Unite the whites: Donald Trump now leads a unified party of anti-immigrant racism

Trump and Stephen Miller see a path to re-election: Unite angry white folks behind a ruthless immigration crackdown

By Heather Digby Parton


Published April 12, 2019 8:15AM (EDT)

Donald Trump salutes as a U.S. customs and Border Protection helicopter passes as he tours the U.S. border with Mexico at the Rio Grande on the southern border, Thursday, Jan. 10, 2019, in McAllen, Texas. (AP/Evan Vucci)
Donald Trump salutes as a U.S. customs and Border Protection helicopter passes as he tours the U.S. border with Mexico at the Rio Grande on the southern border, Thursday, Jan. 10, 2019, in McAllen, Texas. (AP/Evan Vucci)

Every week during the Trump administration feels like a year, but this one has been especially overwhelming. Congress is finally conducting oversight so there are multiple hearings making news every day, from the disturbing appearances by Attorney General William Barr to the delicious rematch between House Financial Services Committee chair Maxine Waters and Treasury Secretary Steve Mnuchin.

We've seen WikiLeaks founder Julian Assange arrested, President Trump's sister resigning from the federal judiciary to avoid investigation into the family's longstanding tax evasion schemes, the burning of black churches in Louisiana and a proposal in Texas to subject women who have abortions to the death penalty. Oh, and the president's for-profit country club turns out to be "a counterintelligence nightmare."

But for all that as well as the Sturm und Drang over the yet-unseen Mueller report and the back and forth over congressional prerogatives, there is one issue that illustrates the fact that heading into election season the president and his accomplices in the Republican Party are preparing for a scorched-earth campaign the likes of which we've never seen. I'm speaking of the recent purge of the Department of Homeland Security and the ratcheting up of anti-immigrant rhetoric.

Last Sunday, Homeland Security Secretary Kirstjen Nielsen was fired, reportedly because she refused to break the law at Trump's request. She had tried her best to be as cruel as he required, lying about and defending the odious child separation policy, to the point of explaining that the cages in which children were being held were not like animal cages because they were larger. Still, Trump was unsatisfied. Except for a few moments of glee when Nielsen ordered the tear-gassing of women and children at the border, the president felt she was too soft.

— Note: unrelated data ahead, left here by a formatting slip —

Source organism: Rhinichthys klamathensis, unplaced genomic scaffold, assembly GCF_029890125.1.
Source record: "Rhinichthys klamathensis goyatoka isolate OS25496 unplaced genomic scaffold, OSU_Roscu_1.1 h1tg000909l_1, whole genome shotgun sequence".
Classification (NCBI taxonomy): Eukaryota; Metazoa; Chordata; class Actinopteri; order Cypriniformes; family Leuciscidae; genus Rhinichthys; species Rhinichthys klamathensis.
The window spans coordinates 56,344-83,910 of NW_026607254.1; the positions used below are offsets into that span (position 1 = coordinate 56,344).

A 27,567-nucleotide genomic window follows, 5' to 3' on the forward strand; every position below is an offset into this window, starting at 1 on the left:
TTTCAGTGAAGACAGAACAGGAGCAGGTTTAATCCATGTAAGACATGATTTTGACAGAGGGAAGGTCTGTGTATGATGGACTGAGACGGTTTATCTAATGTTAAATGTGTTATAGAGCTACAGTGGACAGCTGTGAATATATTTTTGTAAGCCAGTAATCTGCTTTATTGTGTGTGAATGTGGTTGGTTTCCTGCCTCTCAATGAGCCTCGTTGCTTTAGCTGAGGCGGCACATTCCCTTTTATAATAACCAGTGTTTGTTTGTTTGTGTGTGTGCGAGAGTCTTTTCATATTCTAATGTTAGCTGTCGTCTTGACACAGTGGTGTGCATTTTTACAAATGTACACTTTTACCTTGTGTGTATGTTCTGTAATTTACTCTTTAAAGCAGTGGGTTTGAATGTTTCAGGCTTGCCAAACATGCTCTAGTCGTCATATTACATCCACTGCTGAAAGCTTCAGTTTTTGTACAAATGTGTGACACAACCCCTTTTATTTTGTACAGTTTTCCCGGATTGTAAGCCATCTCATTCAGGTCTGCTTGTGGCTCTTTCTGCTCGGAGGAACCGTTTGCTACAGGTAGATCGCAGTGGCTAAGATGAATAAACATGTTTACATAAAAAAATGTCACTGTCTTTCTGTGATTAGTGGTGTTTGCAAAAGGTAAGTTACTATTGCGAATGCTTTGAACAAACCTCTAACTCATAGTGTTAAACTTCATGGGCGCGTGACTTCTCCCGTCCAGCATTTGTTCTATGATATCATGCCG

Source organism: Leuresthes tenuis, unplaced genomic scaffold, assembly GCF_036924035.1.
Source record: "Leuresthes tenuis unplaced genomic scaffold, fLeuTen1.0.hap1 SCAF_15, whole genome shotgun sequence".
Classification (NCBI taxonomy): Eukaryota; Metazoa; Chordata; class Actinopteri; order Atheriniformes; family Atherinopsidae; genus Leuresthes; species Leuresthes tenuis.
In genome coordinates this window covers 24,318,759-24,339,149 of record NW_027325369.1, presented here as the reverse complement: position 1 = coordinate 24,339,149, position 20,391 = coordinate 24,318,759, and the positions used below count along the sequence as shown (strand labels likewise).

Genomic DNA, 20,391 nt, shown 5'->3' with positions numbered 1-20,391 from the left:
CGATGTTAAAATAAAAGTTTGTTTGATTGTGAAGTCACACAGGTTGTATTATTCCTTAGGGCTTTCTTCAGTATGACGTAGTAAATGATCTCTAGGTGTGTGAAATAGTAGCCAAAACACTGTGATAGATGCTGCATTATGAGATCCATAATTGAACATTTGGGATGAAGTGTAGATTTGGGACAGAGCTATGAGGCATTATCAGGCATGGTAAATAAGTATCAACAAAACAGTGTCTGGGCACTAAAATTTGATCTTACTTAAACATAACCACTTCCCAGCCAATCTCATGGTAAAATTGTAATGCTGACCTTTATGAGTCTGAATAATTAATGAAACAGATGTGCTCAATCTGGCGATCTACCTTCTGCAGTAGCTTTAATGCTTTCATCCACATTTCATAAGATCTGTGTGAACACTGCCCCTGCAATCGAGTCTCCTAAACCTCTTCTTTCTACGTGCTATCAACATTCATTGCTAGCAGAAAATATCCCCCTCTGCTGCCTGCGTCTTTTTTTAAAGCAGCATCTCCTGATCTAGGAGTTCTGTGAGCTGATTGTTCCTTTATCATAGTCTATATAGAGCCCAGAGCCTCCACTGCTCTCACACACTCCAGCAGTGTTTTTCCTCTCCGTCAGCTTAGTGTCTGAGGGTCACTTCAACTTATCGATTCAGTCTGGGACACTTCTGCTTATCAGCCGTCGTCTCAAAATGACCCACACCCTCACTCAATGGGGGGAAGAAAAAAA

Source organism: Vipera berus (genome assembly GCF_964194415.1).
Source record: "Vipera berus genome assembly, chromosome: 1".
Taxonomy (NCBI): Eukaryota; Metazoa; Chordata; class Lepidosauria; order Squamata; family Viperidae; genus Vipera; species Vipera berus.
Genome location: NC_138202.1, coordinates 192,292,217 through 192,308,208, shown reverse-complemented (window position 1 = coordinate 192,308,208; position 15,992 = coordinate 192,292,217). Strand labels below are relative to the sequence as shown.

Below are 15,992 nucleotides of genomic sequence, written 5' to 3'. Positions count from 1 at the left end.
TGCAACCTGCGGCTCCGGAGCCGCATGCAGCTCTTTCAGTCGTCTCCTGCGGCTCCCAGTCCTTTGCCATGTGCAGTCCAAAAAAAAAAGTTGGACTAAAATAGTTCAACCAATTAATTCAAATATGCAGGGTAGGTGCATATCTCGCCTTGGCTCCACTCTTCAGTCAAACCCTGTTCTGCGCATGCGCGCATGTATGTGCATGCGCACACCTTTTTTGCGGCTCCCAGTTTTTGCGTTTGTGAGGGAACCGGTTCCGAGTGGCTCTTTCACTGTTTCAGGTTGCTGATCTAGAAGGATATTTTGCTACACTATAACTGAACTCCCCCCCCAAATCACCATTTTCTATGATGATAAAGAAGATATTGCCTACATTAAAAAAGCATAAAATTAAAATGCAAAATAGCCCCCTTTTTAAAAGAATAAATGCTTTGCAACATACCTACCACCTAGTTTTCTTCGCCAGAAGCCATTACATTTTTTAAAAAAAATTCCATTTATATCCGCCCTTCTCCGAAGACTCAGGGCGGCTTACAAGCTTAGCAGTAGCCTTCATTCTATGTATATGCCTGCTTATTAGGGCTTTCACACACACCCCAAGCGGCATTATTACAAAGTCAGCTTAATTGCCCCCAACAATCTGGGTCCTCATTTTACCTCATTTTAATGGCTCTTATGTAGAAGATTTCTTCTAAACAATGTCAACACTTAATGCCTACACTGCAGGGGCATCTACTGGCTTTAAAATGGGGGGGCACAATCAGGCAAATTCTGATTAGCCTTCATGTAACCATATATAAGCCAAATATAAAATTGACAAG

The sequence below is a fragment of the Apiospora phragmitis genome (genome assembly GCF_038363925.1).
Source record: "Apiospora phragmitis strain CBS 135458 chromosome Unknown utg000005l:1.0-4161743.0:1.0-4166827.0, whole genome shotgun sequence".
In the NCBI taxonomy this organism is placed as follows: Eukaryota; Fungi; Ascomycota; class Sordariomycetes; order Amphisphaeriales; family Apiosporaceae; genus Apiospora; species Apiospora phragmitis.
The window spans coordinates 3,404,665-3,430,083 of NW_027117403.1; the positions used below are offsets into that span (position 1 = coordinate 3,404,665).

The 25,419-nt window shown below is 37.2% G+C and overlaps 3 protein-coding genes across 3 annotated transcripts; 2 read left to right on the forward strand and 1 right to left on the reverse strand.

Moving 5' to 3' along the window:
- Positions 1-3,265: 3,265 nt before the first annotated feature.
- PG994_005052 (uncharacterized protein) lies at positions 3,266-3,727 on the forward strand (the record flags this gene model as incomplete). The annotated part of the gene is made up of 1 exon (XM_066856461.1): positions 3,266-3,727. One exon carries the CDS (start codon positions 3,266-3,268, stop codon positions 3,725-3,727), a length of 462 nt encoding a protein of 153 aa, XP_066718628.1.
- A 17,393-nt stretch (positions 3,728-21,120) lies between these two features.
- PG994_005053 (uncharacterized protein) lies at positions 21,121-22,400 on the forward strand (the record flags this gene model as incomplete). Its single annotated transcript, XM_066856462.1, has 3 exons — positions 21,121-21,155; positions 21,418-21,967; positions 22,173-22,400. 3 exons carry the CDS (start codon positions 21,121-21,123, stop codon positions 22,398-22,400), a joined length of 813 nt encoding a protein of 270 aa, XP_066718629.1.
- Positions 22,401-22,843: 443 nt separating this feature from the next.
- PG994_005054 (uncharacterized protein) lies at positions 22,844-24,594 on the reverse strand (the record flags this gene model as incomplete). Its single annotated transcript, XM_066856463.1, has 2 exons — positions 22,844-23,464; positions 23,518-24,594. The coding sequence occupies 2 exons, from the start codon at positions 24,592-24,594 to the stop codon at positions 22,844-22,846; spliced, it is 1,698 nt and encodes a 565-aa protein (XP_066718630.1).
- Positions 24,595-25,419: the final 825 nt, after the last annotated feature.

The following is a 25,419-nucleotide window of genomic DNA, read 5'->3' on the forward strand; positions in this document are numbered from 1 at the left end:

This dismissal wasn't entirely unexpected. Trump had abruptly withdrawn his nominee for ICE director citing his desire to "go in a tougher direction." After firing Nielsen, it became clear that he was purging the department. Prematurely naming Kevin McAleenan, the Customs and Border Protection commissioner, as Nielsen’s acting replacement, it became clear that he also had to fire the next in line by law, Claire Grady, the acting deputy secretary. She resigned on Tuesday.  The same day, Secret Service director Randolph "Tex" Alles was also ousted. Rumors abound about more "heading out the door."

The Washington Post reported on Thursday that the administration had repeatedly proposed to ICE officials that they detain immigrants and then ship them to sanctuary cities to send a message to Democrats who oppose the president's policies. The White House has confirmed that such proposals were aired.

This major move on immigration comes as the situation at the border continues to deteriorate, with thousands of asylum seekers seeking to cross in anticipation of Tump's withdrawal of foreign aid and likely changes to how the asylum laws are managed. This dovetails nicely with Trump's desire to keep this issue front and center as he shifts into full-time campaigning mode for the 2020 election. To that end he has put White House adviser Stephen Miller, an anti-immigrant extremist, in charge of immigration policy. Miller was known to be hostile to Nielsen and the ICE whistleblowers who spoke to the Post said that everyone understood Miller was behind the sanctuary cities plot.